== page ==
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Brain Res. 1995 Nov 6;698(1-2):1-14.

Müller cell changes precede photoreceptor cell degeneration in the age-related retinal degeneration of the Fischer 344 rat.

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Department of Neurobiology, University of Rochester School of Medicine and Dentistry, NY 14642, USA.


Previously, we have used descriptive pathology and histomorphometry, as well as functional testing to characterize the age-related retinal degeneration in the Fischer 344 rat. These studies suggested an association between Müller cells and photoreceptor cells in this process. The purpose of the present study was to further investigate the respective roles of these cell types in the development and progression of the retinal degeneration. Retinas from male Fischer 344 rats aged 3-24 months were first studied by light and electron microscopy. Since Müller cells abundantly express GFAP during pathological states, GFAP content was studied by immunocytochemistry and by immunoblotting following one- and two-dimensional gel electrophoresis. Microscopically, at 12 months, Müller cells showed a gradient of immunoreactivity for GFAP that was minimal in the central retina, positive for their radial processes in the equator, and abundantly expressed in the periphery. At this age, the photoreceptor cells were just beginning to degenerate in the far periphery, while they appeared healthy in the equatorial and central regions. By 24 months, Müller cell hypertrophy was seen in the peripheral regions where photoreceptor cell degeneration was most severe, while the immunoreactivity of the Müller cell processes spread further toward the central regions, ahead of the degeneration of the photoreceptor cells. Thus, Müller cell changes actually preceded photoreceptor degeneration in time and location. This phenomenon was confirmed by measurement of GFAP after one- and two-dimensional PAGE. These findings show that Müller cell changes precede chronic photoreceptor cell degeneration in the aging Fischer 344 rat and are consistent with the hypothesis that Müller cell alteration may be the primary mechanism of this age-related retinal degeneration.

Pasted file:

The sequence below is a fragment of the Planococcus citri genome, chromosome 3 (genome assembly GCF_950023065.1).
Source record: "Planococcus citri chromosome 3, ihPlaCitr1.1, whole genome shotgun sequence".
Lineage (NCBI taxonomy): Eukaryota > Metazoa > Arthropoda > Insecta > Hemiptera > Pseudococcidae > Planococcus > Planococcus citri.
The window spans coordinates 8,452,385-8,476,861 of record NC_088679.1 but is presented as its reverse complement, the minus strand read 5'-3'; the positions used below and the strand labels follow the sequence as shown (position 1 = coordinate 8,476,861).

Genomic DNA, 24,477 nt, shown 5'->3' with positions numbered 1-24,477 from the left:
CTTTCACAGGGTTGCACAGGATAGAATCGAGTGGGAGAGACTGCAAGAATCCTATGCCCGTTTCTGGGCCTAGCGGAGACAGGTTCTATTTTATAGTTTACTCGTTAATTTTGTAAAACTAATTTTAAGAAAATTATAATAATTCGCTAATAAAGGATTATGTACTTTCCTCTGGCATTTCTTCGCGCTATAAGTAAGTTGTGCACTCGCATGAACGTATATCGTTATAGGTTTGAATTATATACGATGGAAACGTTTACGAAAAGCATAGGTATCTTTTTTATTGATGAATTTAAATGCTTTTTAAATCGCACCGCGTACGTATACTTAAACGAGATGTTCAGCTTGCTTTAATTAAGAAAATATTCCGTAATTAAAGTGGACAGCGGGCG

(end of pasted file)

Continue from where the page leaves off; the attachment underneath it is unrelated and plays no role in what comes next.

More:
[Indexed for MEDLINE]

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